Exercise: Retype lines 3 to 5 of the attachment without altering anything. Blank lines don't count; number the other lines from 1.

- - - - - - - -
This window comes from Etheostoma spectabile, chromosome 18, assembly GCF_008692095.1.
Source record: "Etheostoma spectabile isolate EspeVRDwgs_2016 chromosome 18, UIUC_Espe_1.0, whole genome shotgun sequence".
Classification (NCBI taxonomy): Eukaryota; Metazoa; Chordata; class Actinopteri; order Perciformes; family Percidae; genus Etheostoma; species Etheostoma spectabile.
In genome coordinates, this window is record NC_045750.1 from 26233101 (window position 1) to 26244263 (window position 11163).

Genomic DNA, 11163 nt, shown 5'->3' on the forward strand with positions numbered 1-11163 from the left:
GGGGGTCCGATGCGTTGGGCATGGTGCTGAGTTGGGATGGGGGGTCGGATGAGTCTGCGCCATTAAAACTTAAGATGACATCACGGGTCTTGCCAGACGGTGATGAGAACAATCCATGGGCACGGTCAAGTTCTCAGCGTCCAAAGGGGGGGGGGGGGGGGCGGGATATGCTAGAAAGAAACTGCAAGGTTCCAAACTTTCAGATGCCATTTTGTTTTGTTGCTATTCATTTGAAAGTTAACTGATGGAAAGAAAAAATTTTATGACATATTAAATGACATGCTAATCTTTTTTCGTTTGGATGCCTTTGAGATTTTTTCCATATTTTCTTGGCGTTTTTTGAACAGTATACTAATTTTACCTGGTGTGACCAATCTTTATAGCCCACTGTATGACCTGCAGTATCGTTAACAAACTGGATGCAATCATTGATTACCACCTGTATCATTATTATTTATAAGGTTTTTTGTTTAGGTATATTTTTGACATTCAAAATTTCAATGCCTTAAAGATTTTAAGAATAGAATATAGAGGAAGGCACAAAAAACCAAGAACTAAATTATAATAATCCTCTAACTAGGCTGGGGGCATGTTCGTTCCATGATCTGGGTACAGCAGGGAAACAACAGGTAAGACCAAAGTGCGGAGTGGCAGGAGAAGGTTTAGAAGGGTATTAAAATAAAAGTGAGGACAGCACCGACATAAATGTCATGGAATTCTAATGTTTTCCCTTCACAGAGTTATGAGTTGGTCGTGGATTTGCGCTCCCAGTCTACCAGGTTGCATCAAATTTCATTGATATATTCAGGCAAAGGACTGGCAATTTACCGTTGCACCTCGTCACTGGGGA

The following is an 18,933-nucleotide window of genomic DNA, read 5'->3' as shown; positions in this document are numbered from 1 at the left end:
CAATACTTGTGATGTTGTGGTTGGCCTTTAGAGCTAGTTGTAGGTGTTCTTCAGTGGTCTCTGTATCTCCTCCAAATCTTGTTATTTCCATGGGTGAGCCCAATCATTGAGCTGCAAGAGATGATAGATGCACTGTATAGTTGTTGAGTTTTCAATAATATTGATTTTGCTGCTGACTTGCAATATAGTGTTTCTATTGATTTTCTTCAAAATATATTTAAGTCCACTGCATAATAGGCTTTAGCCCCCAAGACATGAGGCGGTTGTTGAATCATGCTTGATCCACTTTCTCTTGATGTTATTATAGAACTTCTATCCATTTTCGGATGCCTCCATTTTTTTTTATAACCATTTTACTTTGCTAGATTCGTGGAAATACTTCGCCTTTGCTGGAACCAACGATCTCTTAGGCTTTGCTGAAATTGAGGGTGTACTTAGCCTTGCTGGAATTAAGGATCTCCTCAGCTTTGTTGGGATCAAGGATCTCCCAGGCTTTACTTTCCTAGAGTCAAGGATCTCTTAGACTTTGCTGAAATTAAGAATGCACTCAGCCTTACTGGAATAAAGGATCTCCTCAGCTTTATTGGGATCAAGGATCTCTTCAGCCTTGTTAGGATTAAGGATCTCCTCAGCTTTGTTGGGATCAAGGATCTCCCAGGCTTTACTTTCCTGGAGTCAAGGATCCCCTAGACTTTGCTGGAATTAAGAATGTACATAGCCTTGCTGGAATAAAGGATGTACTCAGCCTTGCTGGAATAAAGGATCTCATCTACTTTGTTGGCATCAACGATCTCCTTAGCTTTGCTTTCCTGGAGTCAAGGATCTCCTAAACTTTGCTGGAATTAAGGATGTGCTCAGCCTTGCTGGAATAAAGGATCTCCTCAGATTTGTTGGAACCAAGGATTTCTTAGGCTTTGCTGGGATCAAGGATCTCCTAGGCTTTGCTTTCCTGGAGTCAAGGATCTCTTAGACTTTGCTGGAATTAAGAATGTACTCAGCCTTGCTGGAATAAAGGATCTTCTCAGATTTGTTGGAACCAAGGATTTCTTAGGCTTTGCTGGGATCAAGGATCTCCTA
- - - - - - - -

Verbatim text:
Classification (NCBI taxonomy): Eukaryota; Metazoa; Chordata; class Actinopteri; order Perciformes; family Percidae; genus Etheostoma; species Etheostoma spectabile.
In genome coordinates, this window is record NC_045750.1 from 26233101 (window position 1) to 26244263 (window position 11163).

Genomic DNA, 11163 nt, shown 5'->3' on the forward strand with positions numbered 1-11163 from the left: